Sunday, November 17, 2013


Through a Glass Not so Darkly

Okay, where was we, muchachos? I’d just finished the third night of the 2013 Deep South Regional Star Gaze, which was the first clear night after a couple of days of stormy weather. Friday night was damp, y’all, real damp, but I got a lot accomplished. In about five hours, I did 77 Arp galaxies and 20 showpiece objects besides. When I finally drifted off in our room in the Lodge at 3:30 in the a.m., I was feeling good.

I felt even better when I awoke after nine Saturday to skies that were, if anything, clearer and bluer than they had been Friday. The air was also a whole lot drier. It was slightly breezy and it felt as if the humidity had dropped by double digits. A quick run down the field before breakfast was illuminating, campers. If I hadn’t known otherwise, I’d a-thought it had rained; everything—scopes, canopies, tables—was wet. Friday night’s ground fog, the remnants of it anyhow, was still hanging on but was soon burning off and I didn't think it would put in a return appearance Saturday evening.

After breakfast, where the Feliciana Retreat Center staff kicked it up yet another notch, adding pancakes to the grits, bacon, sausage, eggs, and biscuits, I had a couple of things to consider. First was what to do with myself all the livelong day. Second was what to do with the night that was coming. The former turned out not to be much of a problem. Once I was done with breakfast and had lingered over a few cups of Joe, it was near-about noontime.

The second question was a bit more difficult to answer. I’d covered most of the Arp galaxies that would be well placed before the wee, wee hours, so I didn't believe I’d be able to devote a second night to Operation Arp. Originally, the plan had been to do some further testing of the remarkable Mallincam Junior Pro. I’d image some of the same objects I’d got with the Xtreme, at least the showpieces, and see how Junior stacked up against big sis. That was before Miss Dorothy won her telescope, though.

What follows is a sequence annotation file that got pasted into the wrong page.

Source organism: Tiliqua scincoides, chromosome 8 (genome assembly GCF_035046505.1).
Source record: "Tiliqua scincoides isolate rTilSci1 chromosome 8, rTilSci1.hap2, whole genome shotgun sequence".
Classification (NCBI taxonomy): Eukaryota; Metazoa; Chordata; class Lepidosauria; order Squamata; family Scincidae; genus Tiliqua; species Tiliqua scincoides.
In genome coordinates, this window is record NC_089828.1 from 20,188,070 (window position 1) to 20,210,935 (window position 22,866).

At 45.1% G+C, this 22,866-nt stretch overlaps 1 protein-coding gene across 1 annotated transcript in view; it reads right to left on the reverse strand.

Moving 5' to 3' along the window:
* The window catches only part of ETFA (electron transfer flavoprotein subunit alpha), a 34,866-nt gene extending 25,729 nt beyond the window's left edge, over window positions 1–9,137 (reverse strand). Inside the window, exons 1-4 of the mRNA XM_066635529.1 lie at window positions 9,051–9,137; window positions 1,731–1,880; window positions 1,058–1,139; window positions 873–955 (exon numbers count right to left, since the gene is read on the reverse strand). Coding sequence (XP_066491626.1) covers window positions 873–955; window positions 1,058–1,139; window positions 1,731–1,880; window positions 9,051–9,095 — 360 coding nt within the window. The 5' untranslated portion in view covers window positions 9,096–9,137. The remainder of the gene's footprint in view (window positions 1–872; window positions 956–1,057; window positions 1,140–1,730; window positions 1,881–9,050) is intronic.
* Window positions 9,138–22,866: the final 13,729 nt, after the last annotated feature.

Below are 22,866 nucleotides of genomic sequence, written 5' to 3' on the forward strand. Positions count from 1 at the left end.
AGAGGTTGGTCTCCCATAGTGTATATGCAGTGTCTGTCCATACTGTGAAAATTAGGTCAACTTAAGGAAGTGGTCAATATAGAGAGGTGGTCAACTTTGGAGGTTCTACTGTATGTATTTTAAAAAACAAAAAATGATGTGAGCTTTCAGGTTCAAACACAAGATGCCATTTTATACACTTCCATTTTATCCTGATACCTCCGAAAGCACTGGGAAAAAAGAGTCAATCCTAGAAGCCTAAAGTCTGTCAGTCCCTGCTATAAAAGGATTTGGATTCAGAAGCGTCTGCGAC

As I told y’all last week, Miss D. won a lovely new scope, an Explore Scientific AR102 refractor, at the Friday afternoon raffle. It sure looked good, but I had a powerful hankering to see how good it would be to look through, not just at. I mean, y’all, do you really think I’d let a brand new scope sit idle on a clear night? Junior would get his turn under dark skies down in Chiefland after Christmas if not before. Tonight we would go visual—with a freaking refractor.

It was still damp Saturday a.m...
As you probably know, Uncle Rod just ain’t a refractor kinda guy. Oh, I’ve got a couple of ‘em. Small ones. 80mm is the largest aperture lens-scope in my stable. And those little guys get used infrequently at best. As I have said before, Unk’s refractor-phobia had its origin in my first look through what was supposed to be the wonderscope of all wonderscopes, a Unitron.

If you came of age as an amateur astronomer in the 60s or 70s, I don’t have to tell you what a Unitron was, but for you sprouts, Unitrons were gorgeous long-tubed achromatic refractors that graced the advertising pages of Sky and Telescope every single month. When the company’s Christmas ad appeared in the December 1965 issue of Sky and ‘Scope, Unk, like a thousand other space-crazy Boomer kids, couldn’t help but put a Unitron on his Christmas list.

Not that I had a dog’s chance in hell of getting one. The basic Unitron, a 2.4-inch (60mm) alt-az job, went for one-hundred and twenty-five fraking dollars in the mid-60s. Which was somewhat more than the average for a week’s wages back then. At least I could dream.